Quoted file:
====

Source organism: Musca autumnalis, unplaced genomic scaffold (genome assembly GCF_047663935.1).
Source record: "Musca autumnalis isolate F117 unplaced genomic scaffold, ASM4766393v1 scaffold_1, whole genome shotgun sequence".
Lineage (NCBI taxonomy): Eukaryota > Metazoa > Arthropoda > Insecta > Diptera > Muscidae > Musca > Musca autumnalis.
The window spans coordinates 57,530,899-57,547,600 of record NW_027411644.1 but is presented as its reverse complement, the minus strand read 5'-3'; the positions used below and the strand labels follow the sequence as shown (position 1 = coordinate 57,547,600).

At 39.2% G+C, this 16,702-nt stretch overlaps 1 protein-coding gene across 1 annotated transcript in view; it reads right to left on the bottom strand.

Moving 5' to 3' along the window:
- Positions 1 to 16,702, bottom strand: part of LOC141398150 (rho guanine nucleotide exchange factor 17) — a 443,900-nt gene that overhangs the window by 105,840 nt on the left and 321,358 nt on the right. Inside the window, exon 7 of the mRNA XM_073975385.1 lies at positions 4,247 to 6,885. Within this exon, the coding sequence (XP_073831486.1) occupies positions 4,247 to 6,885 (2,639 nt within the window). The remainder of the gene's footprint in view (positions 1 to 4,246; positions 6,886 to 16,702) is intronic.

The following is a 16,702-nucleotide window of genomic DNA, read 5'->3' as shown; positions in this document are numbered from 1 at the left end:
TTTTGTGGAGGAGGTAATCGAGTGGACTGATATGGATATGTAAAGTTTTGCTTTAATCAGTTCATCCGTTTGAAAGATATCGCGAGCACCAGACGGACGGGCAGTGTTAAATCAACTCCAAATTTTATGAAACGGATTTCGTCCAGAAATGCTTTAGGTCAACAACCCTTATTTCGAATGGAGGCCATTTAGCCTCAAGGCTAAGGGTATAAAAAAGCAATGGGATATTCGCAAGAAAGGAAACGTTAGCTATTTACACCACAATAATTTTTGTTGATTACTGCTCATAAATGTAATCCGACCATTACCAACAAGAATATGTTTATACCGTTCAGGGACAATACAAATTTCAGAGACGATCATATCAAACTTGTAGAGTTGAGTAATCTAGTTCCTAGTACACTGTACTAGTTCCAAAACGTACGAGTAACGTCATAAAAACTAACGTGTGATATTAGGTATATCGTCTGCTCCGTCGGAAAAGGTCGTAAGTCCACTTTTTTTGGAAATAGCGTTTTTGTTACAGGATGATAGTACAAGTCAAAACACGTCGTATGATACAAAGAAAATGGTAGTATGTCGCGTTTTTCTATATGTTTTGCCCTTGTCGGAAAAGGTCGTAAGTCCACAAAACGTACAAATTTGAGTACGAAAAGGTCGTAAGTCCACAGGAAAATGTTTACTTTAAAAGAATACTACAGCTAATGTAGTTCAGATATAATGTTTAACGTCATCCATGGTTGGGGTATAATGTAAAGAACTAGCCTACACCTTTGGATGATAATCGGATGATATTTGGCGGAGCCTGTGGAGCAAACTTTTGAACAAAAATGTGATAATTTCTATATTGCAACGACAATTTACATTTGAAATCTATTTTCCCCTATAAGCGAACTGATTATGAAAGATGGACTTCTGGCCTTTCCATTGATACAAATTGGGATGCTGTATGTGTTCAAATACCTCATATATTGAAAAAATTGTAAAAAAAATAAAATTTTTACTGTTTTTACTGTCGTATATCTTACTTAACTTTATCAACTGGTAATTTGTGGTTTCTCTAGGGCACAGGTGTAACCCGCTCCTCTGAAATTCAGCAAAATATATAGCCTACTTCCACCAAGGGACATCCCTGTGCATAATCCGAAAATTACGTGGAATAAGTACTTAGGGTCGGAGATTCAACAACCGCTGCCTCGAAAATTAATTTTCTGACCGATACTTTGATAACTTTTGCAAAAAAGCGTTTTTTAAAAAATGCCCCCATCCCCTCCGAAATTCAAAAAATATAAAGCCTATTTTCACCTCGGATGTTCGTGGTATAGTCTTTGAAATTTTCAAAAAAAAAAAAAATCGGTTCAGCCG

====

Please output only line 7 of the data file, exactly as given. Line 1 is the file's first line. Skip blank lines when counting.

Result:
- Positions 1 to 16,702, bottom strand: part of LOC141398150 (rho guanine nucleotide exchange factor 17) — a 443,900-nt gene that overhangs the window by 105,840 nt on the left and 321,358 nt on the right. Inside the window, exon 7 of the mRNA XM_073975385.1 lies at positions 4,247 to 6,885. Within this exon, the coding sequence (XP_073831486.1) occupies positions 4,247 to 6,885 (2,639 nt within the window). The remainder of the gene's footprint in view (positions 1 to 4,246; positions 6,886 to 16,702) is intronic.